CHAQUI, a settlement of the province and corregimiento of Canta in Peru ; annexed to the curacy of its capital.

Chaqui, another settlement of the province and corregimiento of Porco in the same kingdom.

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figure, with four bastions, built wfili stockades. There were, some years since, about 2000 white inhabitants and 7000 slaves. They cultivate Indian corn, tobacco, and indigo; raise vast quantities of poultry, wliich they send to New Orleans. They also send to that city squared timber, staves, &c.]

COUQUECURA, a settlement of Indians of the province and corregimiento of Itata in the kingdom of Chile; situate on the coast.

COURIPI, a river of the province of Guayana==, in the F rench possessions.

COUSSA, a settlement of the English, in S. Carolina ; situate on the shore of the river of its name.

Coussa, another settlement, in the same province and colony, on the shore of a river of the same denomination. This river runs n. w. and enters the Albama.

COUSSARIE, a river of the province of Guayana, in the part possessed by the French. It enters the Aprouac,

COUSSATI, a settlement of Indians of S. Carolina ; situate on the shore of the river Albama.

COUUACHITOUU, a settlement of Indians of S. Carolina, in which the English have an establishment and fort for its defence.

COUUANCHI, a river of the province and colonj'^ of Georgia, which runs e, and enters the Ogeclii.

COUUANAIUUINI, a river of the province of Guayana, in the part which the French possess.

(COVENTRY, a township in Tolland county, Connecticut, 20 miles e. of Hartford city. ’’ It was settled in 1709, being purchased by a number of Hartford gentlemen of one Joshua, an Indian.)

(Coventry, in Rhode Island state, is the n. easternmost township in Kent county. It contains 2477 inhabitants.)

(Coventry, a township in the n. part of New Hampshire, in Grafton county. It was incorporated in 1764, and contains 80 inhabitants.)

(Coventry, a township in Orleans county, Vermont. It lies in the n. part of the state, at the s. end of lake Memphremagog. Black river passes through this town in its course to Memphremagog.)

(Coventry, a township in Chester county, Pennsylvania.)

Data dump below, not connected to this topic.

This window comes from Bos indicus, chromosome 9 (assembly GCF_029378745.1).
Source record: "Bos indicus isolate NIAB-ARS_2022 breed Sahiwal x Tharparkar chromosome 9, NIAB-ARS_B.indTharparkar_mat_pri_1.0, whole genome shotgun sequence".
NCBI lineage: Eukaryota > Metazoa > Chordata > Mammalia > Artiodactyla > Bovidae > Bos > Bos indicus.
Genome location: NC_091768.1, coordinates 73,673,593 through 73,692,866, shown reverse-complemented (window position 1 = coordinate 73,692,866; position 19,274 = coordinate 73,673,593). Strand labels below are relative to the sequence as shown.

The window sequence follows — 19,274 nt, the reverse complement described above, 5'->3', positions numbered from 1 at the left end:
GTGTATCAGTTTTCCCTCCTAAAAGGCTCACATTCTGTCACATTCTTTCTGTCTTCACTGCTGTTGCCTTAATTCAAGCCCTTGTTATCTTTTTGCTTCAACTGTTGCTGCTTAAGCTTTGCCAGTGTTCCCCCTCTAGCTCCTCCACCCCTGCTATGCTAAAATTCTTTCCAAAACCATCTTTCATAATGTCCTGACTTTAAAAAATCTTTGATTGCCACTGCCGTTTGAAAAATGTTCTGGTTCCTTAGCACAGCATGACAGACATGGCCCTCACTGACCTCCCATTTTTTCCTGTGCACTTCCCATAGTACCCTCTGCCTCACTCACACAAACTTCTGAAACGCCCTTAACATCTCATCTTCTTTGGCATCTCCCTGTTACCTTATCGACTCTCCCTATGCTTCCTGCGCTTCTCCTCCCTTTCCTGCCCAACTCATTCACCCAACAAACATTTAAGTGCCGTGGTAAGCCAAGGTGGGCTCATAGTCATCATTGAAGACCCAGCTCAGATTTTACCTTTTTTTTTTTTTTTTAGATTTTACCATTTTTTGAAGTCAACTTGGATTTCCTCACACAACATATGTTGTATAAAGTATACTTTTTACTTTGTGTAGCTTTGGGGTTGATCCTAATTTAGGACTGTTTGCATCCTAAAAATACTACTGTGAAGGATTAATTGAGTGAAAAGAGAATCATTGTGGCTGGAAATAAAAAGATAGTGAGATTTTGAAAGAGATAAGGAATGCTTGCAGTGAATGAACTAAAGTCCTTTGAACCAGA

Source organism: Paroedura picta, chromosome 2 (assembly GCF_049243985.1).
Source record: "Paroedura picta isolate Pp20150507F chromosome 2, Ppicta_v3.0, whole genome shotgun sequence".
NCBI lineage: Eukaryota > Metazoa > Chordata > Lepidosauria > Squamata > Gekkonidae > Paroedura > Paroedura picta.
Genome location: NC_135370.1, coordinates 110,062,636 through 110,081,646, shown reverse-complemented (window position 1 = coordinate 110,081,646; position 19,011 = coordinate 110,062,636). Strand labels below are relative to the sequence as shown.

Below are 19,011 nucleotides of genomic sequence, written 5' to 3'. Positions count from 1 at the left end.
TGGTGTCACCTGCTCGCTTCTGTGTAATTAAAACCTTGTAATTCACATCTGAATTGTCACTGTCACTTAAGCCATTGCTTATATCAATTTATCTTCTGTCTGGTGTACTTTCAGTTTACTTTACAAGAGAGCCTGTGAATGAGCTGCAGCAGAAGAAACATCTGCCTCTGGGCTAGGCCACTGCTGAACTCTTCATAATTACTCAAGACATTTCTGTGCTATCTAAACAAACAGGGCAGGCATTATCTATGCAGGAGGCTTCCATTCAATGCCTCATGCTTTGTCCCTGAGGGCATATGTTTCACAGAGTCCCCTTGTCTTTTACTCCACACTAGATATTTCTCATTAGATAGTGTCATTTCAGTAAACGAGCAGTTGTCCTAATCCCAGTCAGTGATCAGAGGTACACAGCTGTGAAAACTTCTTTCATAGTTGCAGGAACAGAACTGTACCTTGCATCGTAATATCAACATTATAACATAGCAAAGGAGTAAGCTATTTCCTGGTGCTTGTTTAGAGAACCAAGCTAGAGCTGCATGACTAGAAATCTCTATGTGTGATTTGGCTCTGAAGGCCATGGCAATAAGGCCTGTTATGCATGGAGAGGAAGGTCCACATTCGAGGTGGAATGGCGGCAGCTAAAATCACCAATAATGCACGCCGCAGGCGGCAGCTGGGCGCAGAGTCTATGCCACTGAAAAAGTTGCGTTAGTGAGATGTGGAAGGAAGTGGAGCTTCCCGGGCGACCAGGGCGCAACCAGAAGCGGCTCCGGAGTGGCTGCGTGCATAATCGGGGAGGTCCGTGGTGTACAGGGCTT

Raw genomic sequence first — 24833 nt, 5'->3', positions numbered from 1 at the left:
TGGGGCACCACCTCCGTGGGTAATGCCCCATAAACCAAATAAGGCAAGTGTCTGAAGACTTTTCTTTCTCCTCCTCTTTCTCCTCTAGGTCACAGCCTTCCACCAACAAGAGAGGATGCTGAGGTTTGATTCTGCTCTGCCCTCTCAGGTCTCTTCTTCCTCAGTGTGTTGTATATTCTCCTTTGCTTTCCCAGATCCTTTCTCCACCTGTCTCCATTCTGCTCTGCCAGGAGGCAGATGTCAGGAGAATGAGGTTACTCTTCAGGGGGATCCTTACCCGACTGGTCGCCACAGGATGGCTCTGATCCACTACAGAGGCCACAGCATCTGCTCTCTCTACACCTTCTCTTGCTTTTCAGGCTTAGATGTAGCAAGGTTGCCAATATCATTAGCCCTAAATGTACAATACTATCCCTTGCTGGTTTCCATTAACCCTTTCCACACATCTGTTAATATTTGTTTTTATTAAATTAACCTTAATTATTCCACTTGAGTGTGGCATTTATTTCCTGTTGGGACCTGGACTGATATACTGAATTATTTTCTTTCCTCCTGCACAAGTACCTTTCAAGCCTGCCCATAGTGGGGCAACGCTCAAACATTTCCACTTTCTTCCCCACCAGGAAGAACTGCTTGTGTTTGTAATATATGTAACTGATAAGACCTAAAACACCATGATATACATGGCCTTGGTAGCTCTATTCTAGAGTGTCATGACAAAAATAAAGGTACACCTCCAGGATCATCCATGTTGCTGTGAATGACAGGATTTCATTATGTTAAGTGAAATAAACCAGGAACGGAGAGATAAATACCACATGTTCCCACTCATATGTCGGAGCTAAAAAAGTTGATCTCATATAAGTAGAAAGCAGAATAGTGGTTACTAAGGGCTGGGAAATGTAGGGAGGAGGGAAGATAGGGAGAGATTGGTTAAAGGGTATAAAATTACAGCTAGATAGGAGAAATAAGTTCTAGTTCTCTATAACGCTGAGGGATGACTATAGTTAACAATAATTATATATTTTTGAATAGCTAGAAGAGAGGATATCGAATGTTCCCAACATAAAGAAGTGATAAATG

(COW AND Calf Pasture Rivers are head branches of Rivanna river, in Virginia.)

(COWE is the capital town of the Cherokee Indians ; situated on the foot of the hills on both sides of the river Tennessee. Here terminates the

great vale of Cowe, exhibiting one of the most charming, natural, mountainous landscapes that can be seen. The vale is closed at Cowe by a ridge of hills, called the Jore mountains. The town contains about 100 habitations. In the constitution of the state of Tennessee, Cowe is described as near the line which separates Tennessee from Virginia, and is divided from Old Chota, another Indian town, by that part of the Great Iron or Smoaky mountain, called Unicoi or Unaca mountain).

COWETAS, a city of the province and colony of Georgia in N. America. It is 500 miles distant from Frederick, belongs to the Creek Indians, and in it General Oglethorp held his conferences with the caciques or chiefs of the various tribes composing this nation, as also with the deputies from the Chactaws and the Chicasaws, who inhabit the parts lying between the English and French establishments. He here made some new treaties with the natives, and to a greater extent than those formerly executed. Lat. 32° 12' n. Long. 85° 52' w. (See Apalachichola Town.)

(COWS Island. See Vache.)

(COWTENS, a place so called, in S. Carolina, between the Pacolet river and the head branch of Broad river. This is the spot where General Morgan gained a complete victory over Lieutenant-colonel Tarleton, January 11, 1781, having only 12 men killed and 60 wounded. The British had 39 commissioned officers killed, wounded, and taken prisoners ; 100 rank and file killed, 200 wounded, and 500 prisoners. They left behind two pieces of artillery, two standards, 800 muskets, 35 baggage waggons, and 100 drago"on horses, which fell into the hands of the Americans. The field of battle was in an open wood.)

COX, a settlement of the island of Barbadoes, in the district of the parish of San Joseph, near the e. coast.

Cox, another settlement in the same island, distinct from the former, and not far distant from it.

COXCATLAN, S. Juan Bautista de, a settlement and head settlement of the district of the a/caMa mayor of Valles in Nueva Espana ; situate on the bank of a stream which runs through a glen bordered with mountains and woods. It contans 1131 families of Mexican Indians, SO of Spaniards, and various others of Mulattoes and Jlfustees, all of whom subsist by agriculture, and in raising various sorts of seeds, sugar-canes, and cotton. Fifteen leagues from the capital.

Coxcatlan, another settlement and head settlement of the alcddia mayor of Thehuacan in the